Research Interests

DNA recombination and Repair; Protein-DNA Interactions; Nucleic Acid Structure and Dynamics

We employ fluorescence spectroscopic and other biophysical methods to study protein-DNA interactions fundamental to such processes as DNA recombination and repair.  One focus of our research program is dynamic mechanisms of recognition in protein-DNA interactions. A particular area of interest is the coding of protein recognition in DNA structure rather than DNA sequence. Our work has also led us to develop FRET mapping methodologies and the use of fluorescent nucleoside analogs such as 6-MI and 6-MAP.  In collaboration, we have also used computational methods to complement our spectroscopic studies.

DNA Four-Way Junctions in DNA Repair and Recombination

Many of our studies are focused on DNA four-way or Holliday junctions, a critical intermediate in recombination and repair processes.  Our current efforts are focused on the structure and dynamics of this structure with and without proteins bound. Figure 1 : Idealized schematic of the junction conformations. From: Holliday Junction Thermodynamics and Structure: Coarse-Grained Simulations and Experiments

Previously, we have studied the effects of ions and proteins on junction structure.  More recently, we have been investigating how the Mut S Homologue (Msh) proteins, Msh2-Msh6 and Msh4-Msh5, interact with the junction structure.  Both proteins exhibit high affinity binding to the junction structures.  We are currently investigating how the proteins utilize ATP when bound to such structures and protein conformational changes associated with ATP hydrolysis.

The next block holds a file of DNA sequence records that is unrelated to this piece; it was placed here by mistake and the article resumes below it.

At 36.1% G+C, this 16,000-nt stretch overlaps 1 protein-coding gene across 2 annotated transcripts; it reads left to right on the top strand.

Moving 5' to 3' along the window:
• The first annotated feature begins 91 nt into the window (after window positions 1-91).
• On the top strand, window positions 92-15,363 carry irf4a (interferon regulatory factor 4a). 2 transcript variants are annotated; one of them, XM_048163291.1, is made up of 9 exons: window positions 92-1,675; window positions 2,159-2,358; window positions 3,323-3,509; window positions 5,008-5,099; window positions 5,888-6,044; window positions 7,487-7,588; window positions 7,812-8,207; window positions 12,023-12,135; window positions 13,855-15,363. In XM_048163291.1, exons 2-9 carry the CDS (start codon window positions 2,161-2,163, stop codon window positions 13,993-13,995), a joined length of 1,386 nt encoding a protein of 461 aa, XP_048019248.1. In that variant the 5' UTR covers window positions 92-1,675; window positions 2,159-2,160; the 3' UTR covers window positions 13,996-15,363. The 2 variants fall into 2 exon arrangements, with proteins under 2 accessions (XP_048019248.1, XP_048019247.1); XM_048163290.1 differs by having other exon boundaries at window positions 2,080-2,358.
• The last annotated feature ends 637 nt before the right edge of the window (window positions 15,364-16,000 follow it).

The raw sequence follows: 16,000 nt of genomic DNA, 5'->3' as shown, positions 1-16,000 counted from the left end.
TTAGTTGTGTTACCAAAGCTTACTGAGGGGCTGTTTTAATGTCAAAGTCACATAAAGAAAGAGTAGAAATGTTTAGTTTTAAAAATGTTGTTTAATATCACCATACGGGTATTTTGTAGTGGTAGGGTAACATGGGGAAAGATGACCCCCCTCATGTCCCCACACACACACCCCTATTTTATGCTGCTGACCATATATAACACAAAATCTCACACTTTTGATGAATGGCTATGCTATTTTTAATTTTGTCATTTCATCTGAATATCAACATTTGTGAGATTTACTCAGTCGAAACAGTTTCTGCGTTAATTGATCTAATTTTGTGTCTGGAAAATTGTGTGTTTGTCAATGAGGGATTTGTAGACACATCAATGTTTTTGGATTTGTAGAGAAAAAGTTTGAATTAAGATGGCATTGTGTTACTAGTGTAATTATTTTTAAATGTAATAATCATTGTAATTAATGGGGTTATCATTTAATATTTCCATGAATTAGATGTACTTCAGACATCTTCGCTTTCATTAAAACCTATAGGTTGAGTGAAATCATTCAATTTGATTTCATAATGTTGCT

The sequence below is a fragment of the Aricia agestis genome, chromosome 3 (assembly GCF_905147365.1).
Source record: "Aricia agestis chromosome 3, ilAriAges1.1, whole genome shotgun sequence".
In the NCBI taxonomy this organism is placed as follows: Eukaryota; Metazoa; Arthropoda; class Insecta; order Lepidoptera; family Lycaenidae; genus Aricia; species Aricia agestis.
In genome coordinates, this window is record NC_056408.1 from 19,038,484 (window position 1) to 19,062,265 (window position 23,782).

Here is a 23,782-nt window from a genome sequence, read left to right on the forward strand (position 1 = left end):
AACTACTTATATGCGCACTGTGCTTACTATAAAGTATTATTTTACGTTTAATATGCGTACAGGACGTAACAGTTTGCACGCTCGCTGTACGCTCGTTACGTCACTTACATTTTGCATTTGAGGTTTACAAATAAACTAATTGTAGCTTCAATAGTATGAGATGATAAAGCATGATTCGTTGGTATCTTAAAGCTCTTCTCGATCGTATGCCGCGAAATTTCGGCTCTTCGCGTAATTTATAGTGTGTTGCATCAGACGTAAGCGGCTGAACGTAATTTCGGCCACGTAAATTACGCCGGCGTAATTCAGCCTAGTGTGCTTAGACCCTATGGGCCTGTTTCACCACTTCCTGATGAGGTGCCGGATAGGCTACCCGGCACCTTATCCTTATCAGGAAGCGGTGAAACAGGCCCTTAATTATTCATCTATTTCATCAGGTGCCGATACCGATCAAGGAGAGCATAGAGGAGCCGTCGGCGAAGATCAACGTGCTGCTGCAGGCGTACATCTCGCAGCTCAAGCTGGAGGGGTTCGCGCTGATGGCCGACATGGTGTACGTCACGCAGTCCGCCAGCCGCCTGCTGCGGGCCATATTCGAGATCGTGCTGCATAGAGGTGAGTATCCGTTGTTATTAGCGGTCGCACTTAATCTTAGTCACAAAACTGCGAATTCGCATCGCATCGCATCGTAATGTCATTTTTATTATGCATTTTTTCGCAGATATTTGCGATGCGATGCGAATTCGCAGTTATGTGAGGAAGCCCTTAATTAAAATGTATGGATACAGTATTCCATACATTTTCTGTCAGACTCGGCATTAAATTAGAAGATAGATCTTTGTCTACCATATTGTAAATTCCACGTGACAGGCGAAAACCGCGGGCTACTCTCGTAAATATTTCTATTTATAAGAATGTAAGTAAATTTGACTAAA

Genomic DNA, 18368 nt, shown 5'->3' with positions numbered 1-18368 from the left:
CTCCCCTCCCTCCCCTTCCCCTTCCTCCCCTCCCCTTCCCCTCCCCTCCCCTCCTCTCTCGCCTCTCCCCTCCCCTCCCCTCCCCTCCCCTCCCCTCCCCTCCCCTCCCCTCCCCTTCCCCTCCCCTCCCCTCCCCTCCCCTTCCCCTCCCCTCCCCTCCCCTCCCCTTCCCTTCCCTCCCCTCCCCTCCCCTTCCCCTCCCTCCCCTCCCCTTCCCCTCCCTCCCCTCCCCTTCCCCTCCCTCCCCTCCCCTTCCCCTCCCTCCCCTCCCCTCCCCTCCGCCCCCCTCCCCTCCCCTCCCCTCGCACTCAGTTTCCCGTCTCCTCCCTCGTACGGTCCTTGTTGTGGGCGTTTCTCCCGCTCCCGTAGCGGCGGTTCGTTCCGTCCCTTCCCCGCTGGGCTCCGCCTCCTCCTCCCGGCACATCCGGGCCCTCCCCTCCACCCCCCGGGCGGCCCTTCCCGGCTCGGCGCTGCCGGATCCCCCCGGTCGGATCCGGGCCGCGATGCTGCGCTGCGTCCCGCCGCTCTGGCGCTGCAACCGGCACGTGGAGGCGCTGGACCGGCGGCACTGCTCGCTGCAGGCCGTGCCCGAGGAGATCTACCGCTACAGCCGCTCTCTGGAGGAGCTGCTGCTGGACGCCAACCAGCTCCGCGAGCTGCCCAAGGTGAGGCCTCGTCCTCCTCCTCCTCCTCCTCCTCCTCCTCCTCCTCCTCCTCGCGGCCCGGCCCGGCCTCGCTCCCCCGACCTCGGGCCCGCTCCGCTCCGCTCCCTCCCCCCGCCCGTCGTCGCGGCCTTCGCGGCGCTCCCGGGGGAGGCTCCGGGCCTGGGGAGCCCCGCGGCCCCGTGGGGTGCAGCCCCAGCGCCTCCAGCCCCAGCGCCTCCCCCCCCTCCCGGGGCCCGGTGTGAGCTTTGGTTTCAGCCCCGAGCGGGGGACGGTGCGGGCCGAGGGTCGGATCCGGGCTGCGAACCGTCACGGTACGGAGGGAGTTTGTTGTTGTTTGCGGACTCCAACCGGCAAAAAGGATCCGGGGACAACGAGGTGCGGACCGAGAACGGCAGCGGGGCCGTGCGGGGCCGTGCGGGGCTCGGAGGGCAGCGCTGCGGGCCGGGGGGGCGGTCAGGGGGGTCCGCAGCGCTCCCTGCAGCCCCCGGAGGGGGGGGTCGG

Our current work uses these fluorescent probes to examine site-specific base dynamics in the context of protein-DNA interactions.  We have successfully applied this methodology to the study of Msh2-Msh6 binding to mismatch DNA and showed that well-recognized mismatches that are efficiently repaired exhibit much higher dynamics in the DNA duplex relative to poorly recognized mismatches and matched DNA.

Figure 1

We have also used this methodology to investigate the amino acid residues involved in the Msh4-Msh5 binding interaction.


Protein-Nucleic Acid Interactions: Architectural Proteins

Nucleotide-binding proteins often play an extremely important role as regulators of genomic function. We are studying the architectural proteins, HU and IHF from E.coli, which bind to the minor groove of DNA through two flexible β-strand regions.  These proteins bind to and bend the DNA sculpting it into unique structures requisite for function.  We are currently studying the structure and dynamics of the complexes formed between HU and IHF and DNA junctions using x-ray crystallography and single molecule fluorescence methods.

Current lab members:  Zane Lombardo, Charya Khun, Nick Taylor, Meera Joshi, Shawn Lin, Daniel Mounier, Shantel Sosa